Price Tags contributor Tom Durning shares an article from Press Progress that sheds some light on the comments of Brad Wall, former premier of Saskatchewan, about British Columbia’s speculation tax.

Designed to tax vacant properties, the tax will target less than one per cent of the housing market.

So why was Wall in Victoria saying that, “the speculation tax is a message to people outside of B.C. that the province is not open”?

As the Times Colonist in Victoria states, the tax “will be applied to the 2018 tax year and is meant to discourage the buy-up of housing by investors who subsequently leave homes empty. A homeowner can avoid the tax by living in or renting out the home for six months a year.”

And according to Press Progress, a Victoria-based real estate firm called Focus Equities, along with the United Nations Association in Canada, took out a full-page the Times Colonist last week, and “bizarrely billed the event as a discussion about the quote-unquote “Housing Insanity Tax.

While the focus of the event seems to have been more a discussion about the pitfalls of the speculation tax, some interesting statistics came out of it. Michael Ferreira with Urban Analytics illustrated the housing shortage by showing that the 2,100 unsold townhomes or condominiums in Vancouver at the end of 2014 had shrunk to an inventory of only 89 by April 2018.

And while both Mr. Wall and former B.C. Premier Mr. Mike Harcourt thought the speculation tax was not a good idea, Mr. Harcourt noted that with a burgeoning global population of 10 billion by 2050, cities would require resiliency, and $350 trillion of investment was needed in cities worldwide. He forecast housing affordability not so much as a crisis, but more an on-going condition that would require constant attention over the next decades.

As Price Tags has previously reported, a survey undertaken by Research Co. showed that 75 per cent of people surveyed in British Columbia thought the speculation tax was a good idea, with 86 per cent of residents on the west side of Vancouver agreeing with it in the survey. Dan Fumano of the Vancouver Sun covered the results of the survey here.

Photos: Times Colonist and CTV News


  1. The Lower Mainland hosts a large inventory of empty “infill” lots whose houses were required to be torn down before the permitting of the new dwelling was allowed to commence. Should I send you a pic of the empty lot behind me where the rental home was torn down 3 years ago and the permit for new is still unrealized? When I built in the seventies new house construction on “infill” projects began the day after the old house was demolished. This may seem like a marginal point but facts at the margins do add up.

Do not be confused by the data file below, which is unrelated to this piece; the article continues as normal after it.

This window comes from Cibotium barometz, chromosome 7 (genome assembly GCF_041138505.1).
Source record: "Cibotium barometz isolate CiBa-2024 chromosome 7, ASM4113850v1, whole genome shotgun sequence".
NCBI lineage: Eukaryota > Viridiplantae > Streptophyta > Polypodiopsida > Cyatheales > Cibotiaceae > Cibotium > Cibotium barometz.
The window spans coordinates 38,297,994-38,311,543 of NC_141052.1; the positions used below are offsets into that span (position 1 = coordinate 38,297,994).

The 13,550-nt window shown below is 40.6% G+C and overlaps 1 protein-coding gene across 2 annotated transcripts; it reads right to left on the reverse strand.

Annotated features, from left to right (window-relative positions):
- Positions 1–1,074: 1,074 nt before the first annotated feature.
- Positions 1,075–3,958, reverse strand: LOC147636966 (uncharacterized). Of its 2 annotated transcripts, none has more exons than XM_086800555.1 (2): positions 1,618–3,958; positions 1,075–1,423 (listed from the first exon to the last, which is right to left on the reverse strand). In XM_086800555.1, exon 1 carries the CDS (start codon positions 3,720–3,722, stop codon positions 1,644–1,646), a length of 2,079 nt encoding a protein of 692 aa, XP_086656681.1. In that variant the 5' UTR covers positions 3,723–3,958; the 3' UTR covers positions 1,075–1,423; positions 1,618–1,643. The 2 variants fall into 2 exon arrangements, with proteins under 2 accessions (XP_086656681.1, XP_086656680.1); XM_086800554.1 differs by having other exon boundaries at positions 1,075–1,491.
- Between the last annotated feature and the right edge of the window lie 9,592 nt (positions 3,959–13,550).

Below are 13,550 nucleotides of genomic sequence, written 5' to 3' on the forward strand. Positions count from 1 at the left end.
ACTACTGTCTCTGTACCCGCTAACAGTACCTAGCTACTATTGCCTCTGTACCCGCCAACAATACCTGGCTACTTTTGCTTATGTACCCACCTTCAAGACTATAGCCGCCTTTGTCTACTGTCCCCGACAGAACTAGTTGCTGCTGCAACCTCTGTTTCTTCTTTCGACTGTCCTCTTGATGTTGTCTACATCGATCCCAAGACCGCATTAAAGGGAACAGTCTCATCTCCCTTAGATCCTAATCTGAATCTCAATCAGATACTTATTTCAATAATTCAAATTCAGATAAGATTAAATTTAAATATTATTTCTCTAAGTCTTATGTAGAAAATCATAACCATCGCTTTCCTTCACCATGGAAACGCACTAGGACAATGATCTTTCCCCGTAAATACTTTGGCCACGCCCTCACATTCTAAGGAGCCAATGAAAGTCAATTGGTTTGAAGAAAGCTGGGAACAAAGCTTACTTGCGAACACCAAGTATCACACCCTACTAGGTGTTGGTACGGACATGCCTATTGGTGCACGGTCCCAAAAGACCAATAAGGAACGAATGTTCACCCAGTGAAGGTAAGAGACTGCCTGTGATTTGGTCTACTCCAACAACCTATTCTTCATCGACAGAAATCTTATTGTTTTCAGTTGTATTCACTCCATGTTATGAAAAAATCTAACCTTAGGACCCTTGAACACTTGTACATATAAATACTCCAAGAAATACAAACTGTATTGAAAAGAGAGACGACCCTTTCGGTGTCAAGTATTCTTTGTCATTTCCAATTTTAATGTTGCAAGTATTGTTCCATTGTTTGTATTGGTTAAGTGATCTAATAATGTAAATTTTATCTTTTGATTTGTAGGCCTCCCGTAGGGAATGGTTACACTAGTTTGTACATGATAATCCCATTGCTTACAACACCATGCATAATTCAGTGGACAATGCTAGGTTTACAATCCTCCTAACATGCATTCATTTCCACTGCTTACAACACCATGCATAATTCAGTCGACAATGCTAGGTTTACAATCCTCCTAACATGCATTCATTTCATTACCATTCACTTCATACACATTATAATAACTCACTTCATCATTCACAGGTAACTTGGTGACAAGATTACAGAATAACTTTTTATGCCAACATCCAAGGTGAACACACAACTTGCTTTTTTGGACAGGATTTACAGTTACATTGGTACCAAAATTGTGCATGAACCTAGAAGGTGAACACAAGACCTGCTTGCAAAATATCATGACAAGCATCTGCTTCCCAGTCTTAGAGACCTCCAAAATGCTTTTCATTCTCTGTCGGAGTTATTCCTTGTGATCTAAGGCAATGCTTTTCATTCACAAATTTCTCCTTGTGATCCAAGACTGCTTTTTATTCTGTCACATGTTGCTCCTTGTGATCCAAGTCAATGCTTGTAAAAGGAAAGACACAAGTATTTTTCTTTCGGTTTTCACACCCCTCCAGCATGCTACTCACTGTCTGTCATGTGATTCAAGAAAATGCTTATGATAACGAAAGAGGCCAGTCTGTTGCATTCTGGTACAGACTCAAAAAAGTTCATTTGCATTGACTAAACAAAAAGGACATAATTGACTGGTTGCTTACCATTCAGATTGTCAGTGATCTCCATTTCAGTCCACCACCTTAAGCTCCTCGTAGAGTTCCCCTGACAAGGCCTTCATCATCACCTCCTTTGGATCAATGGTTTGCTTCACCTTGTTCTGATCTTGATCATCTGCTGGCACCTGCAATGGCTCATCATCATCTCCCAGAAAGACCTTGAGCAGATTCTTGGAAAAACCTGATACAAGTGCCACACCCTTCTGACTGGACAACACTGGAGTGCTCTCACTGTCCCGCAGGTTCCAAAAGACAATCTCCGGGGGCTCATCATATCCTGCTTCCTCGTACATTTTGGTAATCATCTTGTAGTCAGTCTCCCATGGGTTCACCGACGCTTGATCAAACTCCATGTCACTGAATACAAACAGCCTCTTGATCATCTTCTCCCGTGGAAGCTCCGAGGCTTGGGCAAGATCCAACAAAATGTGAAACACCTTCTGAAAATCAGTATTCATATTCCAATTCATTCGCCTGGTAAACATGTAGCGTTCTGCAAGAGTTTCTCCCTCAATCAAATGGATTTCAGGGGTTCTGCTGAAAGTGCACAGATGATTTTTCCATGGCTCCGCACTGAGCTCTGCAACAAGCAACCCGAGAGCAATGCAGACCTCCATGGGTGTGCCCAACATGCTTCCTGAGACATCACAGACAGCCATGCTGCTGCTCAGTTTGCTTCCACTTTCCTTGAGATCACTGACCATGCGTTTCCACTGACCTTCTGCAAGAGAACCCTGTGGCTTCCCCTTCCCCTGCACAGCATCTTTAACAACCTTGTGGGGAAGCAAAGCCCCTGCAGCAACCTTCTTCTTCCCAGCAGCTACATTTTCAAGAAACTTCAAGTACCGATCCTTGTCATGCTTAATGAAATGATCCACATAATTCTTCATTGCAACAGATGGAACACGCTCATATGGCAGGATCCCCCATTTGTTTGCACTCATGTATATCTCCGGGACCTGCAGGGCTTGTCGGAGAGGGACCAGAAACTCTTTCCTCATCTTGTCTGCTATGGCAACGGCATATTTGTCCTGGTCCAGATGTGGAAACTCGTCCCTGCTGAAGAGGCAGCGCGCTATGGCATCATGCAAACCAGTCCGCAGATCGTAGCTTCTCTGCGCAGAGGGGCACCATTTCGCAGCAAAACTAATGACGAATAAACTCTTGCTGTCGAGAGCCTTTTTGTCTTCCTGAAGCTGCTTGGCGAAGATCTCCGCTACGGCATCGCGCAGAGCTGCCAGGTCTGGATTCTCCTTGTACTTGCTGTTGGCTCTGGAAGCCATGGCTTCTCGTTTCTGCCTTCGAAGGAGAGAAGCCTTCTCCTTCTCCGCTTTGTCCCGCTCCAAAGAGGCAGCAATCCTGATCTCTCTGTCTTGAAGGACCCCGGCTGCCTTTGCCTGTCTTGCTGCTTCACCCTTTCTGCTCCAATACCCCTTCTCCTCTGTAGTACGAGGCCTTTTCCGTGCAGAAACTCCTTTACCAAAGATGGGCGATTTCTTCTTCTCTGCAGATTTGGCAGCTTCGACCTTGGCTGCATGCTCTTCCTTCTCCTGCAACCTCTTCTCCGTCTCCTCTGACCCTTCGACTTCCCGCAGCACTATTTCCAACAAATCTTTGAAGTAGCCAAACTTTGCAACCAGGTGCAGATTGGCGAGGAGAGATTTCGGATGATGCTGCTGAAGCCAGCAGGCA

1. In addition to these massive delays in permits, costing tens of thousands of dollars in interest, 26% of cost of new homes is paid ot various government entities It is big business and employs tens of thousands incl governments on all levels esp city halls and provincial coffers. There is even 5% GST of new rental properties. Go figure. No wonder so few are built and those built are super expensive !

    2. Re: cost of development.

      First, the costs mentioned in the Daily Hive piece linked in Thomas’s above comment are for the Cambie Corridor which is one of the most expensive development corridors in the nation. This is not indicative of average costs. Let’s see the numbers for average development in East Vancouver, Surrey, the North Shore and Coquitlam for more accurate comparison purposes. Then let’s see the same data for the five largest Canadian cities where development and growth are concentrated most. Without better data the Daily Hive piece comes across as just another complaining developer using the most expensive examples to support a point. This should be take it with a big boulder of salt.

      Second, of the 12 taxes and fees listed about half represent the actual costs associated with the servicing of development (sewers, water, etc.) and the costs of the impact of added development on the existing receiving infrastructure. Installing one underground service in a trench can cost between $900 and $1,500 a linear meter. Eliminating these charges would result in a big subsidy to the private sector whose record does not prove it will pass on 100% of the savings to the purchasers.

      Third, anyone who works at any city hall in the Metro knows that too many developers and builders are their own worst enemies by providing incomplete or even outright incompetent development and permit applications and plans, so the cost in staff salaries of needlessly reprocessing applications is very onerous. Further, many so-called private development project managers know very little about actual project management and think their main role is to call and harass staff repeatedly thinking that will speed up processing their flawed plans at a time when development is at sustained record levels. The processing queues are long, and if Metro cities staff up to help speed up the processing, taxpayers, voters and commenters like Thomas will be up in arms about “expensive” public bureaucracies. Still, many cities are indeed staffing up incrementally, but not nearly enough.